Liquidity crunch lures short-term investors

LIMITED supply of funds has made the money market the most ideal destination for those looking at short-term investment as the returns are high and continue to firm.

There have been continued liquidity problems on the money market following the official announcement of the use of multiple currencies in February last year and this has seen return on investment slowly firming.
This trend is expected to continue for as long as the country is using multiple currencies and the country is unable to attract huge cash injections onto the market.
Analysts at ZB Financial Holdings said the money market started the year with very high returns.
These were even higher than what was quoted during the last three months of 2009.
Investment rates on the wholesale market firmed during the beginning of this year as supply of high volumes of funds on the market remains limited by structural market-wide challenges,” said the analysts at ZB. “For instance, 30-day investment rates that were attracting average rates of 15 to 20% during the last quarter of 2009 are now being quoted at between 25-35% whilst 90-day rates are being indicated at rates above 30%.”
There are a number of high- yielding business opportunities on the market which allows financial institutions to borrow expensive money to finance the identified high-yielding investment opportunities.
Companies had anticipated a rush of funds onto the market but they have realised that this may not be coming any time soon and they are left with no choice but to get the expensive money.
This will have an effect on their pricing structures but getting the money from the local money market is the best option especially in the light of the strict requirements for offshore finances.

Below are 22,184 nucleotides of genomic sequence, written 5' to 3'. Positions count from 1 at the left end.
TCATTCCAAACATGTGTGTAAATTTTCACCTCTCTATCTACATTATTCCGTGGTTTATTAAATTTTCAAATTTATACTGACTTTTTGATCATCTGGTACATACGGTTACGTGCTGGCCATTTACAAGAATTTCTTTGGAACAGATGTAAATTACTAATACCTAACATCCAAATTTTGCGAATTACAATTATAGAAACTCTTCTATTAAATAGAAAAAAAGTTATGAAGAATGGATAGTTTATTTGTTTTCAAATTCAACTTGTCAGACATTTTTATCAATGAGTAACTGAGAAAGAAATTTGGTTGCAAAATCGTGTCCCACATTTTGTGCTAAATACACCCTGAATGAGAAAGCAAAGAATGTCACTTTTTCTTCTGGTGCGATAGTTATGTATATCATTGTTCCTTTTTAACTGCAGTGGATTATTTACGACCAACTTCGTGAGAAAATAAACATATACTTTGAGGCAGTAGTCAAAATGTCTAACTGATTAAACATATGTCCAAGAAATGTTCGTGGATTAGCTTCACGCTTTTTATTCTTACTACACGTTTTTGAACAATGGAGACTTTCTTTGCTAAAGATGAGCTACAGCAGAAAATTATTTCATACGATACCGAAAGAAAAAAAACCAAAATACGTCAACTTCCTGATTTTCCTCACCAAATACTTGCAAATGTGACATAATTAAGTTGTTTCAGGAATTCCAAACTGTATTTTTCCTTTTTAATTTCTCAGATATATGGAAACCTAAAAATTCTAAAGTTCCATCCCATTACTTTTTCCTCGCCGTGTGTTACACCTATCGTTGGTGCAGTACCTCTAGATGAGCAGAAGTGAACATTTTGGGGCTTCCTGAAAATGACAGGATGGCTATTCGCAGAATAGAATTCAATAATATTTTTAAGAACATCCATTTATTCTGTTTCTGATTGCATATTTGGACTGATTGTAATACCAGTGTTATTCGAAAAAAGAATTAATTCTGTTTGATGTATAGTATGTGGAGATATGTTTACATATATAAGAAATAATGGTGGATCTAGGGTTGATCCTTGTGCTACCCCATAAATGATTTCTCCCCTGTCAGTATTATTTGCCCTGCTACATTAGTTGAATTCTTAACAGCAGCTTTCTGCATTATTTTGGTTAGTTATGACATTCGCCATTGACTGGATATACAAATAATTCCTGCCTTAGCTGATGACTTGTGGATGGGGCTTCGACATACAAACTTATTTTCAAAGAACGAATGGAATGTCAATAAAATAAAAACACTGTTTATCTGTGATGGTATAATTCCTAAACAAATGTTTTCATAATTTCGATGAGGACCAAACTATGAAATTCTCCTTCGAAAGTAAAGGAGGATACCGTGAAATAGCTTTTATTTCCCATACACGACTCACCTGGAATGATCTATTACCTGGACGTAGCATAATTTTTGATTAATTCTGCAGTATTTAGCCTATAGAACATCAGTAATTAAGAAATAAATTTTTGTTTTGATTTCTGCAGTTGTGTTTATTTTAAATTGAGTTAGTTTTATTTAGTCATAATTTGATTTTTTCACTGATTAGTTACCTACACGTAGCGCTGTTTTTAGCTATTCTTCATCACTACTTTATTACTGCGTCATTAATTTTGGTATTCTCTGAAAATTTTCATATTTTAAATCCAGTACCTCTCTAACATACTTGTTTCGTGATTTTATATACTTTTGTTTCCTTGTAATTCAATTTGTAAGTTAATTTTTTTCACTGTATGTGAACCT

Financial institutions have also realised that there is potential on the local money market with new players either exploring the opportunity or coming in.
“Extreme competition for funds on the market is also forcing new entrants on the financial sector; and those with thin balance sheets to quote rates on the upper range to fend off competition from the more stable financial institutions,” added ZB.
A report from Kingdom Stockbrokers last week said while domestic data on money supply growth, money market liquidity and the general state of the money market remains unavailable from the Reserve Bank of Zimbabwe, they expected the investment rates to continue firming on the back of limited supply of funds on the market.
Investment on the money market lures those looking at short-term investment with certain returns. If it’s a 90 day investment at 30%, one is sure of getting that amount at the end of the period unlike the fluctuations characterising the Zimbabwe Stock Exchange.
This explains why up to 40% of funds invested on ZSE were from foreigners who are comfortable with a long tenure and the fluctuations precedent on ZSE.
ZSE chief executive Emmanuel Munyukwi said the local bourse had seen a significant increase in the number of foreign investors from around 2% before the introduction of multiple currencies to 40%.
ZB said: “The rise in participation by foreign investors on the ZSE was enhanced by the fact that local investors were constrained by lack of investment funds arising from tight liquidity situation in the economy.
“Furthermore, the resurrection of alternative markets such as the foreign currency and money markets further dampened activity by local investors on the stock market.”

 

Leonard Makombe

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